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Alibaba Teams With Nvidia in $1 Billion Bet on Cloud Computing

Alibaba Group Holding Ltd. will work with Nvidia Corp. on cloud computing and artificial intelligence, and plans to enlist about 1,000 developers to work on its big-data platform during the next three years.
By
  • Bloomberg

HANGZHOU, China — Alibaba Group Holding Ltd. will work with Nvidia Corp. on cloud computing and artificial intelligence, and plans to enlist about 1,000 developers to work on its big-data platform during the next three years.

The arm of China’s biggest e-commerce operator, known as AliCloud, will boost investment in data analysis and machine learning, it said in a statement Wednesday. AliCloud is staking $1 billion on the belief that demand for processing and storage from governments and companies will boost growth during the next decade as its tries to compete with Amazon.com Inc. in computing services.

The investment also reflects Alibaba's own appetite for information processing as China's online-retail market grows to 10 trillion yuan ($1.5 billion) by 2020, according to Bain & Co. The push into of cloud computing, where software and services are provided to customers via remote data centers the size of American football fields, prompted Alibaba to open its second data center in Silicon Valley in October and prepare its first in Europe.

“AliCloud’s rate of growth is one of the fastest among global peers,” Simon Hu, the division’s president, said during a presentation in Shanghai. “Apart from being fast-expanding in Asia, we will also maintain our growth in Europe and the Middle East.”

Quantum Computing

AliCloud is now extending its scope beyond basic cloud-computing services. It co-founded a quantum computing laboratory with the Chinese Academy of Sciences to help secure its data centers and develop machines capable of even faster calculations. The company will team up with Santa Clara, California-based Nvidia to provide customer support in the areas of deep-learning and high-performance computing, AliCloud said in a statement.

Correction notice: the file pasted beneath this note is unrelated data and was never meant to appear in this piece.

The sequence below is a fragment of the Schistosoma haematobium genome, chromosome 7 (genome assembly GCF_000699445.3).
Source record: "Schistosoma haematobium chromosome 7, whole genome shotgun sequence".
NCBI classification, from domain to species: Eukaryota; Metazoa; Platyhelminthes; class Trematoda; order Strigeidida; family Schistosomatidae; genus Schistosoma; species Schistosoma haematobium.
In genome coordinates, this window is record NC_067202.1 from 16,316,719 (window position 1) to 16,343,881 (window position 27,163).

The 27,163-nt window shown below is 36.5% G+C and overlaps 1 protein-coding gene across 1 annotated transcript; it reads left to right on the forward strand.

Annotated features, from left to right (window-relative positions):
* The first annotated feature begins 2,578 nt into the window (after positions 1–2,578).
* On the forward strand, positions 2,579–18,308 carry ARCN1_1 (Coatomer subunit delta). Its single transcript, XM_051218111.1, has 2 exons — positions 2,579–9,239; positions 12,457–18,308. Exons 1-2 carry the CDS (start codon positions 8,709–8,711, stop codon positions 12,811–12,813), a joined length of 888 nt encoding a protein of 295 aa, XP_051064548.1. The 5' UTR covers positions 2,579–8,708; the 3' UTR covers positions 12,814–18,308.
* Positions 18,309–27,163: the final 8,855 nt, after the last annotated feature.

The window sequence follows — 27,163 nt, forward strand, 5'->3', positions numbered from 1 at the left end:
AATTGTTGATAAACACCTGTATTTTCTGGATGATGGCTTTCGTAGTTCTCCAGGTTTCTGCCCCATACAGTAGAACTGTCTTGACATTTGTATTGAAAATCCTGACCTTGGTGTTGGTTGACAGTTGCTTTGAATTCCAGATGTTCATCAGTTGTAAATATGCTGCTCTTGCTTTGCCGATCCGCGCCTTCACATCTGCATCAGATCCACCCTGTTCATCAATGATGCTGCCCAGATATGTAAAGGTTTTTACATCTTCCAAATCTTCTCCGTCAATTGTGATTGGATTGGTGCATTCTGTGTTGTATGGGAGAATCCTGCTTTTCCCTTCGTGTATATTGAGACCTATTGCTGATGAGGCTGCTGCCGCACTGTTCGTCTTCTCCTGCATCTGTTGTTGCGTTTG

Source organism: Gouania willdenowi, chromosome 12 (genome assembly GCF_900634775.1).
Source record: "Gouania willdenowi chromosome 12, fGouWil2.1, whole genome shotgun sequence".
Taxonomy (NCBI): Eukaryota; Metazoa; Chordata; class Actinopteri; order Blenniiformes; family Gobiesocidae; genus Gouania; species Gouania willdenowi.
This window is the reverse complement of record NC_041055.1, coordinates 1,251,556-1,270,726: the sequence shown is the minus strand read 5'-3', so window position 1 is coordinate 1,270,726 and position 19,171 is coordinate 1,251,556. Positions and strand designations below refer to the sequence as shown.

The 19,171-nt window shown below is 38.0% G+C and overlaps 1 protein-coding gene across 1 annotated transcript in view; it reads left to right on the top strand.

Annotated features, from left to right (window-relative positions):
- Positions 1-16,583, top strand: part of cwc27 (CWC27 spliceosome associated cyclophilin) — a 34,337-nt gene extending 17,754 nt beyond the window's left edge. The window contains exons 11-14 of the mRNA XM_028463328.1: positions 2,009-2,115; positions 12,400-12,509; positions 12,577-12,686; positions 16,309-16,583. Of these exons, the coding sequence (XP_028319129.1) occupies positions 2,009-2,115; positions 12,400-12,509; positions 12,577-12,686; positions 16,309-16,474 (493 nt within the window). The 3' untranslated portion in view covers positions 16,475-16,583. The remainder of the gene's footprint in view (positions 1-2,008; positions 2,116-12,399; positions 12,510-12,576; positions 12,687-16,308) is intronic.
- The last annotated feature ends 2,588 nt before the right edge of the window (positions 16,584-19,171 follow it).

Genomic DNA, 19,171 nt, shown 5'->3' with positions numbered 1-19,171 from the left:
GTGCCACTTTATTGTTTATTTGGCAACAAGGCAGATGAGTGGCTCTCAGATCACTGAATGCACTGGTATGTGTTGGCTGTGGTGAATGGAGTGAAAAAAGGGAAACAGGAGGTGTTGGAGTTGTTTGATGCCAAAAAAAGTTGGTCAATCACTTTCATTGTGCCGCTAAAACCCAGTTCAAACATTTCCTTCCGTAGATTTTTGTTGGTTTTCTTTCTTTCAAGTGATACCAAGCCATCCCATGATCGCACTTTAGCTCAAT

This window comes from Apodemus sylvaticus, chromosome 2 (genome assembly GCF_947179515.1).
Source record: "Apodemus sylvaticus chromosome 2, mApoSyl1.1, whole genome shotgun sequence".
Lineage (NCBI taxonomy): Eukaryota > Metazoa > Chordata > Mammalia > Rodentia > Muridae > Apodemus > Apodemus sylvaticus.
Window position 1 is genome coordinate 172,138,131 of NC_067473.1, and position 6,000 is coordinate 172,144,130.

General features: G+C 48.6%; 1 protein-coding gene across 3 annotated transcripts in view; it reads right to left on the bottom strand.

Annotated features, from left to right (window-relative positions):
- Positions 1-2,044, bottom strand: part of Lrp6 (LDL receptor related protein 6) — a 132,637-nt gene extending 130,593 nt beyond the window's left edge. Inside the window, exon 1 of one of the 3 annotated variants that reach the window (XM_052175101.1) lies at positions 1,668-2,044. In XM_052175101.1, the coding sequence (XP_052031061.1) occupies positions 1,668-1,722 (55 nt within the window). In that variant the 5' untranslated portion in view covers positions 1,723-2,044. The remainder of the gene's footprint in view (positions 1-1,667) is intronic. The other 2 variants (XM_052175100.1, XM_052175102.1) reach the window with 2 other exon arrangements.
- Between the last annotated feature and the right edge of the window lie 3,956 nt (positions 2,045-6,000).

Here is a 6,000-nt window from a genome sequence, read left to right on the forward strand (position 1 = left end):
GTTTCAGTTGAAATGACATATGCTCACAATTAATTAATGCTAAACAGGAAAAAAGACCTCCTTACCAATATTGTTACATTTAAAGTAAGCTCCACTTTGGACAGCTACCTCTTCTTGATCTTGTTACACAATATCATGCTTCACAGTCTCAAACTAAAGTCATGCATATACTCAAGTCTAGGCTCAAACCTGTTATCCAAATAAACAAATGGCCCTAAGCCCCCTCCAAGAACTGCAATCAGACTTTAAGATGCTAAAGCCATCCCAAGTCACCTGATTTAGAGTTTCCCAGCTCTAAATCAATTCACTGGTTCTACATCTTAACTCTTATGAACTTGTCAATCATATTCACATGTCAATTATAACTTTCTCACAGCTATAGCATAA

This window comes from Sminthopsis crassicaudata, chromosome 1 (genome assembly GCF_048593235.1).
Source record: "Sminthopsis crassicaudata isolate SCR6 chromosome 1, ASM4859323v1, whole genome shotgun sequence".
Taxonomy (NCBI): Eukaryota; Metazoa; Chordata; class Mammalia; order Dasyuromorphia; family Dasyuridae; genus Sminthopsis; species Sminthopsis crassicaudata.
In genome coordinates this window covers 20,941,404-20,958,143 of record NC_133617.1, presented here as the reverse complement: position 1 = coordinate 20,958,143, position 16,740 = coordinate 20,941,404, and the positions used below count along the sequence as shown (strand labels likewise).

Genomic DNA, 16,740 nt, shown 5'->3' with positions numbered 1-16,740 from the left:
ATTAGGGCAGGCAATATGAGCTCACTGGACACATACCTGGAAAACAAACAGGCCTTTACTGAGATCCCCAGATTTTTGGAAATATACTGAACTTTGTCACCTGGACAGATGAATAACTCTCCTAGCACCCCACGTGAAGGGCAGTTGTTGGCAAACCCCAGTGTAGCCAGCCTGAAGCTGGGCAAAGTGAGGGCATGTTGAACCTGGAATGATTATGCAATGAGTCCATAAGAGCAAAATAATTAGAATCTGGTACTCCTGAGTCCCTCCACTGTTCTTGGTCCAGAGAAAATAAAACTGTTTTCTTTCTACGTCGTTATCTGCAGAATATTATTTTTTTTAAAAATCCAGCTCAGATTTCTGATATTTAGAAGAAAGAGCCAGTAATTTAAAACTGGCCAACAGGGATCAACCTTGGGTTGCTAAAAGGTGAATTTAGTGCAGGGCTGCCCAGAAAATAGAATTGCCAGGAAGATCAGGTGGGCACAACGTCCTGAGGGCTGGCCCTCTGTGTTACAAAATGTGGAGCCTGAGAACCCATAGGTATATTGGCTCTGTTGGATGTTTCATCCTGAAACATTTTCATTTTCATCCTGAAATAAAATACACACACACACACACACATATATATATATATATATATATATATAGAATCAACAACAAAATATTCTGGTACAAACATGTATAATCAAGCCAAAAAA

AliCloud generates revenue mostly by charging clients a fee for using its computing infrastructure. For now, it contributes a mere sliver of total revenue, with computing and Internet infrastructure accounting for 3.1 percent of sales in the June quarter according to data compiled by Bloomberg.

The business could account for more than $1 billion of Alibaba’s revenue by 2018 and the public cloud presents a $120 billion global market opportunity, according to SunTrust Robinson Humphrey Inc. By comparison, Amazon Web Services’ revenue rose a better-than-expected 78 percent to $2.1 billion in the third quarter.

Microsoft Corp. and Google Inc. also are competing to rent the data storage and computing power that are the building blocks of Internet-based systems.

By Amanda Wang, Lulu Yilun Chen; editors: Michael Tighe, Edwin Chan.

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